For ten centuries, between the 10th and the 1st century BCE, the Etruscans occupied a vast area corresponding to modern-day Tuscany, western Umbria and central to southern Lazio while also pushing into northern and southern Italy. Traces of Etruscan civilisation have, in fact, been found in various areas of Emilia-Romagna, Lombardy, Veneto and Campania. This article presents you with 10 things that you may not know about the Etruscans, a people who everyone has heard of before but who few of us have taken the time to truly discover.
Where did the Etruscans come from? After years of speculation-during which it was hypothesized that the Etruscans came from the North, the East or potentially from across the Aegean Sea-today we finally have a reliable answer. Archaeological excavations have shown that the Etruscans descended from the Villanovan civilization, a people that were present in Italy during the Iron Age and that changed its habits following contact with the Greeks who settled in the Italian peninsula in 750 BCE. The interaction between these two cultures most probably gave rise to the Etruscan civilization.
The Etruscans possessed the biggest iron reserves in the whole of the western Mediterranean, including the island of Elba, and they had the necessary tools to exploit this precious resource. Archaeologists have, in fact, found huge clay ovens fed with coal and large bellows used to constantly maintain the flames. The discovery of the skeleton of an Etruscan miner in Populonia revealed, however, that the working conditions of the time were terrible: his bones were badly arthritic, deformed by physical trauma and showed signs of a tumour caused by the smoke and fine dust.
Excavated sites and tombs have revealed lots of objects from the daily life of the Etruscans. Among these, there are objects that we still use today. Archaeologists found a small oven that was supported among the embers of a fire and upon which was placed an earthenware pot, a forefather to gas cooking; a ceremonial umbrella to protect against the sun, from which we take the modern-day design; dozens of coins, among the earliest to be minted and used in Italy and gold false teeth used in Etruscan dentistry, dentistry that was truly ahead of its time. The National Etruscan Museum in Chiusi allows an authentic immersion into the habits and customs of the time. Strolling through its rooms, rich in sculptures, vases, plates, mirrors, jewellery, funeral urns and various utensils, is a good way to understand what the way of life (and death) was like in this rich society.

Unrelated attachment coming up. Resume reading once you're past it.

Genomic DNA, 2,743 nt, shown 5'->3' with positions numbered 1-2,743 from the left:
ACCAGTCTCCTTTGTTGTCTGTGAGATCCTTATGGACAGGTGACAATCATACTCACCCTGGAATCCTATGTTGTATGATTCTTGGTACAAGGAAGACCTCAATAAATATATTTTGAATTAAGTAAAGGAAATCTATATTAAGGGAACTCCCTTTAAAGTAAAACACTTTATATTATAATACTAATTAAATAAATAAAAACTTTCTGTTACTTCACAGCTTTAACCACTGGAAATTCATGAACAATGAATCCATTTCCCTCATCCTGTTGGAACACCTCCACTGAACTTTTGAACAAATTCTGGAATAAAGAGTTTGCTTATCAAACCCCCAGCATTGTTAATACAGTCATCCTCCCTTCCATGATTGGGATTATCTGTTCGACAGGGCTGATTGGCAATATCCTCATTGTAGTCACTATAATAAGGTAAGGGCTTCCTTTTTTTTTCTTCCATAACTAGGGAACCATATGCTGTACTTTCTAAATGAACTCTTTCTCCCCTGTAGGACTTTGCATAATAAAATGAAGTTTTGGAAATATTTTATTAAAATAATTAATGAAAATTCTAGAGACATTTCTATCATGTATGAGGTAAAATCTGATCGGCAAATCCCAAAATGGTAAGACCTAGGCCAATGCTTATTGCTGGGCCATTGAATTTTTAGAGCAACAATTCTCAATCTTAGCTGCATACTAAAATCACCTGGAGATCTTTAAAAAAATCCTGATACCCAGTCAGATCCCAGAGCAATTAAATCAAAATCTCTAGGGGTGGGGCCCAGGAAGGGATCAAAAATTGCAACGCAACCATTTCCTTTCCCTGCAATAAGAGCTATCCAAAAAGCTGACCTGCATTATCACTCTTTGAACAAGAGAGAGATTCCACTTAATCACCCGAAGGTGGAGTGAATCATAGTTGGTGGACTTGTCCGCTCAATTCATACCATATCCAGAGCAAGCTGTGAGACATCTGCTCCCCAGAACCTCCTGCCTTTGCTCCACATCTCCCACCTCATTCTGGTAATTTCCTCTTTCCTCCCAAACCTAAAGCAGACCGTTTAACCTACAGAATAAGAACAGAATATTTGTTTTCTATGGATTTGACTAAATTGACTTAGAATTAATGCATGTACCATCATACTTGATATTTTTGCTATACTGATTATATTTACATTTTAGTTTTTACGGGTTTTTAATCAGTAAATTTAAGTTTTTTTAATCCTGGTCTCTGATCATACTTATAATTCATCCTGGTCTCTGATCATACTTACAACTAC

In Etruscan society, male clothing was based on two fundamental items: the tunic and the cloak, supplemented with chequered and diamond patterns, with gold and brightly coloured decorations. The Romans took inspiration from Etruscan clothing; the toga seems to be a direct descendant of the “tebenna,” one of the most popular Etruscan cloaks.
Differently to in the Roman and Greek world, Etruscan women spent a great deal of their time outside the domestic environment. Inscriptions that have been discovered tell us some of their names: Velelia, Anthaia, Thania, Larthia,Tita, Nunzinai, Ramutha, Velthura, Thesathei. Free and independent, Etruscan women took part in public life; they could read and they could own commercial operations and property. On a buccaro (a small vessel for food) kept at the Gregorian Etruscan Museum, in the Vatican Museums, we can read for example: “Mi ramuthas kansinaia”, that is “I am Ramutha Kasinai”. The owner of the vase, a woman, is identified here with a first name and a surname. Let us imagine this woman walking elegantly in the streets of ancient Roselle, which nowadays is an important archaeological area in the Municipality of Grosseto. We can imagine her talking to people as they walk from the fountain along the road that leads into the town up to the forum, the centre of the community.